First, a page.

Nutrition Articles

What to Eat This Fall

Enjoy the Season's Freshest Foods

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Fall Vegetables
  • Squash. Acorn, butternut, and pumpkin are among the most popular fall choices. They look beautiful, but can be slightly intimidating when they're sitting on your countertop. Transforming them into a tasty dish is actually quite simple with these two methods. Option 1: Peel, cube and steam the flesh until tender. Option 2: Halve and bake face-down (with skin intact) in a 425-degree oven until the skin can be easily pierced with a fork (about 45 minutes to an hour). Once cooked, season with butter, salt, and pepper for a savory flavor; or butter, cinnamon and maple syrup for something sweet.
  • Cauliflower. Cut into bite-size pieces, and steam until fork-tender (about 5 minutes) and top with butter and a dash of salt.
  • Celeriac. Soups and salads both benefit from the addition of celeriac, a root vegetable that has a celery-like flavor. It can be eaten raw or cooked.
  • Mushrooms. Take advantage of the ephemeral wild mushroom season by stocking up when you can. Look for mushroom hunters at your local farmer’s market. Mushrooms are delicious in stir-fries or sautéed in butter and tossed into a veggie wrap.
  • Parsnips. Boasting a sweet, earthy flavor, these carrot-like root vegetables are a must in any fall stew.
  • Sweet potatoes. Enjoy this simple, vitamin-rich vegetable peeled, cubed, and steamed until tender, or bake it like a regular potato. Top it with butter, cinnamon, and a drizzle of maple syrup or honey.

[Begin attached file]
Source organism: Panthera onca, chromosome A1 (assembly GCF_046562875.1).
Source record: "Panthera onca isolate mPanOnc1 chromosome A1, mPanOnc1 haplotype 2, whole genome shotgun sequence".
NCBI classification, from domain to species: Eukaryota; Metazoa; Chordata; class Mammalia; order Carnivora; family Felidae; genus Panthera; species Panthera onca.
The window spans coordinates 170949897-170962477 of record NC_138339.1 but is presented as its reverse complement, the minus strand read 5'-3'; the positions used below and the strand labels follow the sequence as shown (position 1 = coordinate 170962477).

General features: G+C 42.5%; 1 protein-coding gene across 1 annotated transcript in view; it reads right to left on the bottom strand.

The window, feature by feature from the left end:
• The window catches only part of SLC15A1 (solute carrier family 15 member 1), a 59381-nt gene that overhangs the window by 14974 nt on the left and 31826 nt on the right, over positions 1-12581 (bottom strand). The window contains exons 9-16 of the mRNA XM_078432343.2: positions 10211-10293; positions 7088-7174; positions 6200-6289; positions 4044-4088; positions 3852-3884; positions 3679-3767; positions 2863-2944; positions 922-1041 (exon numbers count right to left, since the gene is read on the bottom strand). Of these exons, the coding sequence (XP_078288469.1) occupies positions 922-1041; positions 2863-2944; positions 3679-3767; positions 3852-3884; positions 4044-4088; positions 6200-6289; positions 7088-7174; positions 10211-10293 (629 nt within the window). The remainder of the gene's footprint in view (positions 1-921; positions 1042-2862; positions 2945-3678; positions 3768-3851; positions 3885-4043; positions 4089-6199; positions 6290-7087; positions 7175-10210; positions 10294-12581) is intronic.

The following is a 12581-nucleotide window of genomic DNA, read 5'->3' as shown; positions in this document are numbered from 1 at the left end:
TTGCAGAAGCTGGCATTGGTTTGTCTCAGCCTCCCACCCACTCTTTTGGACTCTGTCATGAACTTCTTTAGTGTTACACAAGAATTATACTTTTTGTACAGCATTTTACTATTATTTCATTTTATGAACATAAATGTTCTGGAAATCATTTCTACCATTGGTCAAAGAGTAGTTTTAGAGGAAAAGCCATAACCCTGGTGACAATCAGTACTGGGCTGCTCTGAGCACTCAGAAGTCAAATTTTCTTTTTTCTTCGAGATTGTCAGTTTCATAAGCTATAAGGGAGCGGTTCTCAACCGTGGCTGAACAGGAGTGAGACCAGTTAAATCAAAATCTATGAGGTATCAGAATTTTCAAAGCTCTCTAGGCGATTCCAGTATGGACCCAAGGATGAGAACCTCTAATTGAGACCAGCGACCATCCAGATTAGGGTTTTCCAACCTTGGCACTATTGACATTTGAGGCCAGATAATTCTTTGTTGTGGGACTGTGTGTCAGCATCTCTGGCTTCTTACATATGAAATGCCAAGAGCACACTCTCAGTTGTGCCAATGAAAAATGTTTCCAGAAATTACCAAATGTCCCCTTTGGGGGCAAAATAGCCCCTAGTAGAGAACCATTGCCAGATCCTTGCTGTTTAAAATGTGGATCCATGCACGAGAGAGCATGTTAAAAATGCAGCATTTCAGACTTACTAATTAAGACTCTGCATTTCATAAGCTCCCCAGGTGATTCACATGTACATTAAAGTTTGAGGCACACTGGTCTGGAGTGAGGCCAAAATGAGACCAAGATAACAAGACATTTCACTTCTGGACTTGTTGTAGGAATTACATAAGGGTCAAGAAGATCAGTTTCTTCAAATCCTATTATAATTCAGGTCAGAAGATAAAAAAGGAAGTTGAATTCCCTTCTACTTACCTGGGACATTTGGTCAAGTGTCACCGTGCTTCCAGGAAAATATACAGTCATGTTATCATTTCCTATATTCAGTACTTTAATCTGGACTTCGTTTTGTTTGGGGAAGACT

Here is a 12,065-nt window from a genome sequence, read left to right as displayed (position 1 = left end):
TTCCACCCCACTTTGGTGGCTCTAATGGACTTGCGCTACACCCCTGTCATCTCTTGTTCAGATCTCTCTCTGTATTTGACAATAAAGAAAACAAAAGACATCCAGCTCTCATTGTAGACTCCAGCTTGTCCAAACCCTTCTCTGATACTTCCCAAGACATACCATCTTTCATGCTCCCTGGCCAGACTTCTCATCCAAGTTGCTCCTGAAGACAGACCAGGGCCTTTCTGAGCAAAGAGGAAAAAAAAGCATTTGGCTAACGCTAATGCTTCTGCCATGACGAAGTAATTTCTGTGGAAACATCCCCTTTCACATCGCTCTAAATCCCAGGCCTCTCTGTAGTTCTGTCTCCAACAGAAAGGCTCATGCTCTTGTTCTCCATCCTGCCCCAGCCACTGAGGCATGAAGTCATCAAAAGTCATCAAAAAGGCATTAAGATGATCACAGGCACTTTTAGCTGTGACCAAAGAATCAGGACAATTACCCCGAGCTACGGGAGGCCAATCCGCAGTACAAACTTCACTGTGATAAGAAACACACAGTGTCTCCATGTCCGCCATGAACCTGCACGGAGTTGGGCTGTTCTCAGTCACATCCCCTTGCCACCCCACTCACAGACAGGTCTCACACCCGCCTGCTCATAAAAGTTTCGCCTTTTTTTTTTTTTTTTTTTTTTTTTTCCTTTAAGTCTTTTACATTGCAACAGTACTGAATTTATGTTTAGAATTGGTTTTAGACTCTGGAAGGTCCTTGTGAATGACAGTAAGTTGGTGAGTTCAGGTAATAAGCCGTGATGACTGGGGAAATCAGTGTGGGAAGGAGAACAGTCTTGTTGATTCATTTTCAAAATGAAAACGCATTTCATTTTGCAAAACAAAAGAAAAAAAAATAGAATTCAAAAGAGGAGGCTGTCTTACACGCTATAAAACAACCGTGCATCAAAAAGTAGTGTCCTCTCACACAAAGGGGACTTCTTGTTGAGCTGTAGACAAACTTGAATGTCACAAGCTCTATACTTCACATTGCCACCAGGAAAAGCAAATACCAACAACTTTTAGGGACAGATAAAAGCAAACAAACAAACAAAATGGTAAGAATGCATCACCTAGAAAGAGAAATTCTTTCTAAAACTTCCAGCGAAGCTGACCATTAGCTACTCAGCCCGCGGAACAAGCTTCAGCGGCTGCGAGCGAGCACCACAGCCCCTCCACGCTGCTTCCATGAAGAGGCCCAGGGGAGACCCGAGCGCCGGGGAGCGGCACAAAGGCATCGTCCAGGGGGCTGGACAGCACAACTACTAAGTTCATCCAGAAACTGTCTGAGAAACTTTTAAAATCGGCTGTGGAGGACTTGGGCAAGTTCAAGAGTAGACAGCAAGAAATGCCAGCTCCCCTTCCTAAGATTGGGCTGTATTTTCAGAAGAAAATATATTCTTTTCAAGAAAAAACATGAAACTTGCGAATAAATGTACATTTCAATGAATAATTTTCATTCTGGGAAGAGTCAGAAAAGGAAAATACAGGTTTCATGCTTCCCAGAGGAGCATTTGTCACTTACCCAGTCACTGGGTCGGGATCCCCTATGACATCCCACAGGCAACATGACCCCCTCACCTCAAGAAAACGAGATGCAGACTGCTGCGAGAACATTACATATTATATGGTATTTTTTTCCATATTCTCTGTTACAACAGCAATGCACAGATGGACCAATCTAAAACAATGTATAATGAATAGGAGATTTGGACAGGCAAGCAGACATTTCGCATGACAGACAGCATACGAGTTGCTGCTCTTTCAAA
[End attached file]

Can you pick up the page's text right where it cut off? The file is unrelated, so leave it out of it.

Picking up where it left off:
• Swiss chard. Rich in calcium, this dark leafy green is mild in flavor and easy to prepare. Thoroughly wash and chop leaves and stems, and steam for about five minutes. Then toss in a skillet with olive oil and garlic until wilted, just a few minutes more. Drizzle with hot pepper vinegar or soy sauce for a delicious side.
Fall Fruits
Fruit is always easy. It is ready to eat, tastes great, and kids love it. But if you're looking for some new ways to incorporate fruit into your menu besides the "grab and bite" technique, try fruit smoothies, fruit cobblers and fruit-topped pancakes and French toast.
  • Apples. Try them baked with sweet potatoes and raisins. Or sauté them in butter in a skillet until tender, then sprinkle with cinnamon and drizzle with maple syrup.
  • Figs. Try fresh figs stuffed with goat cheese, cooked into a sauce and served over vanilla ice-cream, or right out of the box.
  • Grapes. Grapes are a great snack food. They also make a yummy breakfast beverage when blended with vanilla yogurt.
  • Pears. Try pears on the grill. Cook until tender, then sprinkle with a pinch of sugar and enjoy (quickly!) with vanilla ice cream.
Fall Seasonings
If you've done a little cooking, you probably know that the seasonings can make the meal. Here are some seasonal seasonings for your fall suppers.